What makes the electricity consumption of cryptocurrencies so complicated.

A typical Bitcoin mining setup. Photo by BlokForge.

Billionaire Elon Musk caused quite a stir in early May when he announced via Twitter that Tesla Motors, effective immediately, would no longer accept payments in Bitcoin. Citing a “rapidly increasing use of fossil fuels” stemming from its adoption, Musk said the company would pause to investigate more sustainable alternatives.

This seemed quite a heel turn for the electric vehicle company boss, long seen by many as a leading spokesperson for blockchain technologies. The energy consumption of Bitcoin had not stopped Tesla from investing $1.5 billion into the digital token just months earlier. …


Finding joy in the beauty of everyday gifts

Photo by Chad Madden

Researchers who deal with demarcating the line between childhood and adulthood no doubt have an abundance of scientific methods for doing so. I imagine these involve everything from running an fMRI machine to check for brain development to analyzing blood samples for markers of sexual maturity. However, I suggest alternative metric, perhaps less quantitative but redeemably simple. The transition from childhood to adulthood, I think, can be marked by the turn in attitudes toward receiving socks as a holiday gift.

As a kid, socks may well be coal without the explicit implication. Opening them feels like a thinly-veiled punishment for…


Becoming an e-Resident of Estonia from my kitchen table.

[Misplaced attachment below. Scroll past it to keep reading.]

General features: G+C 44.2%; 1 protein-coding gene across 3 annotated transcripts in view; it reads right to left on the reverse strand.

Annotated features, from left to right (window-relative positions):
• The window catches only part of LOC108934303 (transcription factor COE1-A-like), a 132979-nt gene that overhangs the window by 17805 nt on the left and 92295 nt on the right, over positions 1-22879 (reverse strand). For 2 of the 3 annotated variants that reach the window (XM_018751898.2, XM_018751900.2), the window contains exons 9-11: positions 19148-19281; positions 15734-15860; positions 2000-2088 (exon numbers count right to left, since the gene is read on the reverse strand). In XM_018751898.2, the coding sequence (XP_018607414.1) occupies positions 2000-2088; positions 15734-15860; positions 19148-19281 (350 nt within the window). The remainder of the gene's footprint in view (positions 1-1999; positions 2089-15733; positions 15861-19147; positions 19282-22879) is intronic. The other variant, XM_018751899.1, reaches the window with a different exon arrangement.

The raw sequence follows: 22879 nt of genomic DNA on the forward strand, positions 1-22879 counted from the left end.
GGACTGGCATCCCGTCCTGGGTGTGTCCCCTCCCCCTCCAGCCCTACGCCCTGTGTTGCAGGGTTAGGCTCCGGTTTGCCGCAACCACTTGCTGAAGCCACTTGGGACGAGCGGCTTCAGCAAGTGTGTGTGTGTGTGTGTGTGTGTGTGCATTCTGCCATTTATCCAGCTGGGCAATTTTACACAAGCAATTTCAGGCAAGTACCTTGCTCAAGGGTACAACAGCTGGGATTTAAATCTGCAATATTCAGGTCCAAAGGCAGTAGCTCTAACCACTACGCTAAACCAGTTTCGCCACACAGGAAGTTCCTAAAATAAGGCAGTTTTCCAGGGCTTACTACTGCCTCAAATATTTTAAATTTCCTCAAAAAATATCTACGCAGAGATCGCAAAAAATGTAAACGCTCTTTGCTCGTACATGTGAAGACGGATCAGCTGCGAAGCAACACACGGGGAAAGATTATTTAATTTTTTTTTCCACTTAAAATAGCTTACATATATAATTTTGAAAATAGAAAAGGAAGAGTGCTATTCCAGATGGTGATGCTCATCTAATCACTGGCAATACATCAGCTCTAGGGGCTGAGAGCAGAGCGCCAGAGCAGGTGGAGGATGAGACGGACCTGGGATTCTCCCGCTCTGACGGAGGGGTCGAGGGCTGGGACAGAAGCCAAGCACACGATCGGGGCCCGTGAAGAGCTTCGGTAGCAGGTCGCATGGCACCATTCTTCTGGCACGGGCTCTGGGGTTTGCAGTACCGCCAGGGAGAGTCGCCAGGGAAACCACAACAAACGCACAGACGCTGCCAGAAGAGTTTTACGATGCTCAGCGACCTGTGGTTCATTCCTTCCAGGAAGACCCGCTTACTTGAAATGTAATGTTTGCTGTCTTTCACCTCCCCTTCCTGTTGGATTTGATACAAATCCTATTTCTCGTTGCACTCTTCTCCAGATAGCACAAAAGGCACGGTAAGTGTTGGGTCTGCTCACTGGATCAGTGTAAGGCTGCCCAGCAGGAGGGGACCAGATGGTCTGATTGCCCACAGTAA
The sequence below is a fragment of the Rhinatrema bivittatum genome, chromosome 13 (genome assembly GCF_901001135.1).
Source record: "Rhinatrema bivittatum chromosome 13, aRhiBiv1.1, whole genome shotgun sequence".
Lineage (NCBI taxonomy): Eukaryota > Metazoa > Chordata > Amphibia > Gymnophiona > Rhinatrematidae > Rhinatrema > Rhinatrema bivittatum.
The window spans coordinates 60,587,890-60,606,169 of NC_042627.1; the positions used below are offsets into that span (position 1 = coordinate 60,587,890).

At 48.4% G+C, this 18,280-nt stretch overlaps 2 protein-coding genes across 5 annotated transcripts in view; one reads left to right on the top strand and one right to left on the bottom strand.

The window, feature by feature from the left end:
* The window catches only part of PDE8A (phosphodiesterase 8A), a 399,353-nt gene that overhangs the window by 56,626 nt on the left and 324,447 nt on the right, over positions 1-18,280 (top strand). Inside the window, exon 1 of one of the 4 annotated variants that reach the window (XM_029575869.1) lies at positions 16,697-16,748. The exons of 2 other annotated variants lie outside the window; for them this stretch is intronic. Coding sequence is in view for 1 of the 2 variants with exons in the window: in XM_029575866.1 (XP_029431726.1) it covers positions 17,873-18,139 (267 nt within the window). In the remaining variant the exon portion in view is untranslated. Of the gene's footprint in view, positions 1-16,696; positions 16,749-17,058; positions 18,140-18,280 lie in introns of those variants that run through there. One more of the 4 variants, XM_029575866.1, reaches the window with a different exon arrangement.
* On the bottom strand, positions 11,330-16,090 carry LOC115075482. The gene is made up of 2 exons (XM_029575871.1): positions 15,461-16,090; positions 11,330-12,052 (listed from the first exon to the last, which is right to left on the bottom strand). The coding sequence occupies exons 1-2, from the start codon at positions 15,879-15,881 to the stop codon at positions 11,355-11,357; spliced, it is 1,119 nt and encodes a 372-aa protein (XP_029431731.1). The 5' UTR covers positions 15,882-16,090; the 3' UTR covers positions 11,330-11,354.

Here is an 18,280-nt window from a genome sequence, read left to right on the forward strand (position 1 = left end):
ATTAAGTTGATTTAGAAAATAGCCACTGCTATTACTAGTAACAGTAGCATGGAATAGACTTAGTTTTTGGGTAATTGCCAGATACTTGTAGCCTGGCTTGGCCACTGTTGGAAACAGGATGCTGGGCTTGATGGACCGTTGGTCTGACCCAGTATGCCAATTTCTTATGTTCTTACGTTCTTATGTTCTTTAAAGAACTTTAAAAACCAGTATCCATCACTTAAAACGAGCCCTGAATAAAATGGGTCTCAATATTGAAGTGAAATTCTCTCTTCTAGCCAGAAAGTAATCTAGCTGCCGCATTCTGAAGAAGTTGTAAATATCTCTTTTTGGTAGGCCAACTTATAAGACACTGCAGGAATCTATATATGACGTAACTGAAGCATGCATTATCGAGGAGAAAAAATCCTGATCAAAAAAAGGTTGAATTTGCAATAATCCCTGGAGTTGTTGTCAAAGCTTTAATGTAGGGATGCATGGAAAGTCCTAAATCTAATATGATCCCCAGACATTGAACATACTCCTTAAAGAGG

Tallinn, Estonia. Photo by Julius Jansson

With most of the world still in varying degrees of lockdown and having personally gone no more than a few miles from my house for several months, an urge for some vicarious experience of travel got me reading up on Estonia.

The country is famous for its beautiful pine forests, lively singing festivals, and standing as the fabled birthplace of the sauna — at least according to its Wikipedia page. …


Looking at historical data to understand how runners peak.

Photo by Roger Sanderson

With the Tokyo Olympics postponed until the summer of 2021, I got to thinking of all the hopeful Olympians confined to their living rooms and what they must be up to. Maybe some of them have taken up a quarantine hobby like baking or guitar playing, something to distract from the long, twelve month extended wait for the chance to represent their countries in front of millions.

For many top-level athletes, who devote countless hours to grueling training regimens in order to prepare to compete on the world stage, such an unexpected rescheduling must feel devastating. With the margin between…


What natural disasters can teach us about basic human bias.

The 1964 Great Alaska Earthquake. Photo by NOAA

When the Mississippi River flooded in 1927, it unleashed untold devastation. The thousands of miles system of levees constructed by the Army Corps of Engineers meant to protect against such an event, which had held up fairly well to that point, stood no match for the record hundred year flood. Waters swamped over the river’s vast flood plane and displaced roughly half a million people from Missouri to Louisiana. The monumental rebuilding task which followed, intensified by the Great Depression starting in 1929, meant it would take decades to recover a fraction of what had been lost.

The term “hundred…

Walter Paiva

Occasional writer from Philadelphia, Pennsylvania, USA.

Get the Medium app

A button that says 'Download on the App Store', and if clicked it will lead you to the iOS App store
A button that says 'Get it on, Google Play', and if clicked it will lead you to the Google Play store